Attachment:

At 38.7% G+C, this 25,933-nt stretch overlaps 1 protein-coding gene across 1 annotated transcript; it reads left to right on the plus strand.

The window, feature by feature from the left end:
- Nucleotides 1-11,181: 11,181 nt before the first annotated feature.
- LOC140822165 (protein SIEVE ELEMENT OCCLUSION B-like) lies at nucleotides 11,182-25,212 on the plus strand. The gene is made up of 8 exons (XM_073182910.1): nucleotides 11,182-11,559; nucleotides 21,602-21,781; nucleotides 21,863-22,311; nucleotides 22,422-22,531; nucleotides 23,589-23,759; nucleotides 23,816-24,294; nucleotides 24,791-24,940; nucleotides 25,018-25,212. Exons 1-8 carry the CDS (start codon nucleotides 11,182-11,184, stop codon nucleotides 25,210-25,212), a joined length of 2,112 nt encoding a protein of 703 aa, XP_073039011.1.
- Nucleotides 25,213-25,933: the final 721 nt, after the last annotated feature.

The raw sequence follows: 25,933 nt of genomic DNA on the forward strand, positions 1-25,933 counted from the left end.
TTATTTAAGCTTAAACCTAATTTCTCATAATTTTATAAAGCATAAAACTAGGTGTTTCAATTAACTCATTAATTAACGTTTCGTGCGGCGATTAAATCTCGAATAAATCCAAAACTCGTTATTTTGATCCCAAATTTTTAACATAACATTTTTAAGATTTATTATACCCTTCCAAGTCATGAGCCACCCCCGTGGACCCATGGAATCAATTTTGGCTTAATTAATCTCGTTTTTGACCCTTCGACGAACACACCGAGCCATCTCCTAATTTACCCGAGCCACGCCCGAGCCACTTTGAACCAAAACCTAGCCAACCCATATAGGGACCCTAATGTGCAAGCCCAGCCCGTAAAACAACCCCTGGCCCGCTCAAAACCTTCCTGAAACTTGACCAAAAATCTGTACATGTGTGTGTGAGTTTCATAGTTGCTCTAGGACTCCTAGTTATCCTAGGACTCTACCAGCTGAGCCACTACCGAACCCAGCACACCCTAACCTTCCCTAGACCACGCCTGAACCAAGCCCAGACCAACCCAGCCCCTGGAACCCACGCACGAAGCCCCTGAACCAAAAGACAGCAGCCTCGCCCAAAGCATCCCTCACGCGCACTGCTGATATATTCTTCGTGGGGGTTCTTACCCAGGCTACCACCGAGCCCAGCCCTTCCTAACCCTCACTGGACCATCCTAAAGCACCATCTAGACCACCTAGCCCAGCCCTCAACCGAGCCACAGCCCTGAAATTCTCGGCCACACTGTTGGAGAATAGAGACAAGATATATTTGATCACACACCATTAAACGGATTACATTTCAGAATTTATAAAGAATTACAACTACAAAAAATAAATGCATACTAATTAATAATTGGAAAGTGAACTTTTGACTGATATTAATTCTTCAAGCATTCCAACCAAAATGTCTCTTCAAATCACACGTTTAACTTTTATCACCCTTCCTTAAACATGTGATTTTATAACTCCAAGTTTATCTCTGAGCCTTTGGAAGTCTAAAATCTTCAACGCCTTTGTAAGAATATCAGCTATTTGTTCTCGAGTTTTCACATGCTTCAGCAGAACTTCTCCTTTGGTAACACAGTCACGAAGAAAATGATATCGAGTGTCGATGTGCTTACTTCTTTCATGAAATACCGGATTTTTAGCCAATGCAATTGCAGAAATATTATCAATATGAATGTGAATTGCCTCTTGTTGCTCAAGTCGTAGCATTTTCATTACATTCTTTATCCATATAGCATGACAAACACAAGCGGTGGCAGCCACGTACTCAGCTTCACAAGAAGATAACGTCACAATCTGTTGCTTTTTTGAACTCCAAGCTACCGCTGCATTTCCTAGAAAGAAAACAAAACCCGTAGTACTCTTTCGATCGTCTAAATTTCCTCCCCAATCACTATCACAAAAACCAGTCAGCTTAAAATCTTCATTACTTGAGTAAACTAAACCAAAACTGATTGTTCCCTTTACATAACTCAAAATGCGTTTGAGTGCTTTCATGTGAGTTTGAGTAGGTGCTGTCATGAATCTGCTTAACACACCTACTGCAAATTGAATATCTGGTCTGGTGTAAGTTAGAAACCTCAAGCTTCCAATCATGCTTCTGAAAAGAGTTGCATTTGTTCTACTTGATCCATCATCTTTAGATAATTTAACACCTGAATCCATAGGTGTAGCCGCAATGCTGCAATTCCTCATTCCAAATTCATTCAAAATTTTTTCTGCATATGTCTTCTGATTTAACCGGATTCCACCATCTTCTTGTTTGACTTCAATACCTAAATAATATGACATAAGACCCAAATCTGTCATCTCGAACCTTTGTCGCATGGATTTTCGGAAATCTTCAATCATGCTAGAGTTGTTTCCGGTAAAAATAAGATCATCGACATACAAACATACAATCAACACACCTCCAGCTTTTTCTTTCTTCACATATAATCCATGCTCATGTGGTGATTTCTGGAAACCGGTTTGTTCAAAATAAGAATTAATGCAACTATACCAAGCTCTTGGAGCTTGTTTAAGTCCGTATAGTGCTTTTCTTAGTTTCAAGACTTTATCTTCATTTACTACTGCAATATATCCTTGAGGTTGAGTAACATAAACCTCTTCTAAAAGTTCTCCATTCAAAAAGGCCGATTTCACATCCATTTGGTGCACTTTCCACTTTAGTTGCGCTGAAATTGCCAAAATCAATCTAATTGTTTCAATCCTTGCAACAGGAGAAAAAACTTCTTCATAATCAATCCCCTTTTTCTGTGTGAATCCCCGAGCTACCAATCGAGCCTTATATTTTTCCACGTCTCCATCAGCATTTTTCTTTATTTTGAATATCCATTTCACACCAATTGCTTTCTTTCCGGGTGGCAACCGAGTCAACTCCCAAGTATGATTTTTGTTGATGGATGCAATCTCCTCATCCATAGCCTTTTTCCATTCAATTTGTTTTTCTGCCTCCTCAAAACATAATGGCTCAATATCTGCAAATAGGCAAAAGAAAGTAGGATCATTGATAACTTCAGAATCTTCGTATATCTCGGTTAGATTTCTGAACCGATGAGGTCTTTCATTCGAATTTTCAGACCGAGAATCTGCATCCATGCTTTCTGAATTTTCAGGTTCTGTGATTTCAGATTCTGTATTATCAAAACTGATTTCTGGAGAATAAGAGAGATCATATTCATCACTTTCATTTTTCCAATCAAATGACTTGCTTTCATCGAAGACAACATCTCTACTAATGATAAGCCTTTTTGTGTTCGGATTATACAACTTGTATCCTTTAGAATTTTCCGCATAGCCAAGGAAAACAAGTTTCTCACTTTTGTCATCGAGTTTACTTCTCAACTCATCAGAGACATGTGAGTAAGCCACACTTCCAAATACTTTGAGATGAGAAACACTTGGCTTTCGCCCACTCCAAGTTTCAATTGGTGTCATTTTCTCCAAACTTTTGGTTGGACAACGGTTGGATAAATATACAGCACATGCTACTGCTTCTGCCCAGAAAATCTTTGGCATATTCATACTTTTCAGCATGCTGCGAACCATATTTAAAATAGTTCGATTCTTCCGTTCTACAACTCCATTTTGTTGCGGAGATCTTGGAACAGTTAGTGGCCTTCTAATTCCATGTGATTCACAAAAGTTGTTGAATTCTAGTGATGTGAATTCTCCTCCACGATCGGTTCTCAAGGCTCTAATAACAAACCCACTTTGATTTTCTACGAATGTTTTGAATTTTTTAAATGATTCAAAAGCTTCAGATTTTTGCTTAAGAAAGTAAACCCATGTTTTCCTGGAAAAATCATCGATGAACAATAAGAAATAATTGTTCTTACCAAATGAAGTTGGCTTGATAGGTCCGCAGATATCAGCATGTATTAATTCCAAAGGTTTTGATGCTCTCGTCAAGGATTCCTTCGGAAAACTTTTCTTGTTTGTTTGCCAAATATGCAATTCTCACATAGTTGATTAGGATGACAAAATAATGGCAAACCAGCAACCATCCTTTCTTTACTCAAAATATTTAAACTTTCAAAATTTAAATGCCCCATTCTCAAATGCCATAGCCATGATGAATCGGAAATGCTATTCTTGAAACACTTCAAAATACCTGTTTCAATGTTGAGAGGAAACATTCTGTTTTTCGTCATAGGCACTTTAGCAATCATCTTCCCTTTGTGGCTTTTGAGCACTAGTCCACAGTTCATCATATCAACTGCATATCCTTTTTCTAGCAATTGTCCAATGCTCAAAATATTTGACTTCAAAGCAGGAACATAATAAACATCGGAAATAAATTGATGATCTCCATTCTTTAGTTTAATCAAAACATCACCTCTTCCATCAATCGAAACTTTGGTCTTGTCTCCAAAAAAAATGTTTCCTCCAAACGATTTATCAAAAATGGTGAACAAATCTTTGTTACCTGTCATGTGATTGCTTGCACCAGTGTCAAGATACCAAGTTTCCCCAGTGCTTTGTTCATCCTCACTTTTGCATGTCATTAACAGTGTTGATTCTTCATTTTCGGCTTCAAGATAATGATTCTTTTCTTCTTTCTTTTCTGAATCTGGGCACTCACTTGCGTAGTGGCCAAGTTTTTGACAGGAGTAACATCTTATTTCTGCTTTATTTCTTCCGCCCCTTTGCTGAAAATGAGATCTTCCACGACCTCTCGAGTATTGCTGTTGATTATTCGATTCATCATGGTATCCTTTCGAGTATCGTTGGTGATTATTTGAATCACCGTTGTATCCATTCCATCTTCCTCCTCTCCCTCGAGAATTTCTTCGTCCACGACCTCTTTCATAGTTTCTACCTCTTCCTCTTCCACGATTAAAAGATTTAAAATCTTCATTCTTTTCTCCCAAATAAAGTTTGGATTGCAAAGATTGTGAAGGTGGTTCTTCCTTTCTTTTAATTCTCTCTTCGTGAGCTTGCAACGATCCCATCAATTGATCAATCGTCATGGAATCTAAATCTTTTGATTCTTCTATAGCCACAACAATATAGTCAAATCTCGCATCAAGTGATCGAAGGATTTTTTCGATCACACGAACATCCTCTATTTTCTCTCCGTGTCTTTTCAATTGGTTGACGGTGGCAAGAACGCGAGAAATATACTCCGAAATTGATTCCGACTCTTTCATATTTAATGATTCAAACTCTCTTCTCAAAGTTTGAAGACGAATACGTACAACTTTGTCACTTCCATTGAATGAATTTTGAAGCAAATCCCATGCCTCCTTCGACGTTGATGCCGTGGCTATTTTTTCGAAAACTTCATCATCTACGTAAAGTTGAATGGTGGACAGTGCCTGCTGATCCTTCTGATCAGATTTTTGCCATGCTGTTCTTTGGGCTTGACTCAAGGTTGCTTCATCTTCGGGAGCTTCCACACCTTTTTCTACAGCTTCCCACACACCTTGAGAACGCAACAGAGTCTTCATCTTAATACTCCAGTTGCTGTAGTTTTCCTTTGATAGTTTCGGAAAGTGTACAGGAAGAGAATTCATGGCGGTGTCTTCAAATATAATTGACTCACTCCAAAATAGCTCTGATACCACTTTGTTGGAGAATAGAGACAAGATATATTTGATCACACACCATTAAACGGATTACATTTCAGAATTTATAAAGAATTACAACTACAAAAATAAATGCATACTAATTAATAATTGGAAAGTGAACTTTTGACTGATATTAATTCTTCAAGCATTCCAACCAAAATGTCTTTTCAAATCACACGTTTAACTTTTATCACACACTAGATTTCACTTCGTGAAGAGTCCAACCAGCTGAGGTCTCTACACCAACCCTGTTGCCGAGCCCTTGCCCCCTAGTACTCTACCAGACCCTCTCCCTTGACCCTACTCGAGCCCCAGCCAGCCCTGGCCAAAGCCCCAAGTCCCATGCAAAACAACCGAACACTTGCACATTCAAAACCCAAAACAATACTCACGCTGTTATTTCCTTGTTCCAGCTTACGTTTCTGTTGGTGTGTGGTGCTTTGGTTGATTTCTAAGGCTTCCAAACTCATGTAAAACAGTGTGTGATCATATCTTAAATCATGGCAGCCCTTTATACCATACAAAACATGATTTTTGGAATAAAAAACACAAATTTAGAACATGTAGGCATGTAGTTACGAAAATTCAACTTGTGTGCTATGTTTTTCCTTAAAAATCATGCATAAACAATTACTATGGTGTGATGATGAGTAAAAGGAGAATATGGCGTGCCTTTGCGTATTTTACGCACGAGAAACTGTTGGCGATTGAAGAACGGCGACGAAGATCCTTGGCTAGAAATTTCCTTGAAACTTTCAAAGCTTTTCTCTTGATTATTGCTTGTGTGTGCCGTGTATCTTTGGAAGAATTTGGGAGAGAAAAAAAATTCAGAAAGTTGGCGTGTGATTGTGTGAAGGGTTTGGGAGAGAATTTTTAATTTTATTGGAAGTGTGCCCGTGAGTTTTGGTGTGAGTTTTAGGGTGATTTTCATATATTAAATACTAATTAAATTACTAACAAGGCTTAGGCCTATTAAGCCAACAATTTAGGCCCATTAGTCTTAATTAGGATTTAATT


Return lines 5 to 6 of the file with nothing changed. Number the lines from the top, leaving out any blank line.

- Nucleotides 25,213-25,933: the final 721 nt, after the last annotated feature.

The raw sequence follows: 25,933 nt of genomic DNA on the forward strand, positions 1-25,933 counted from the left end.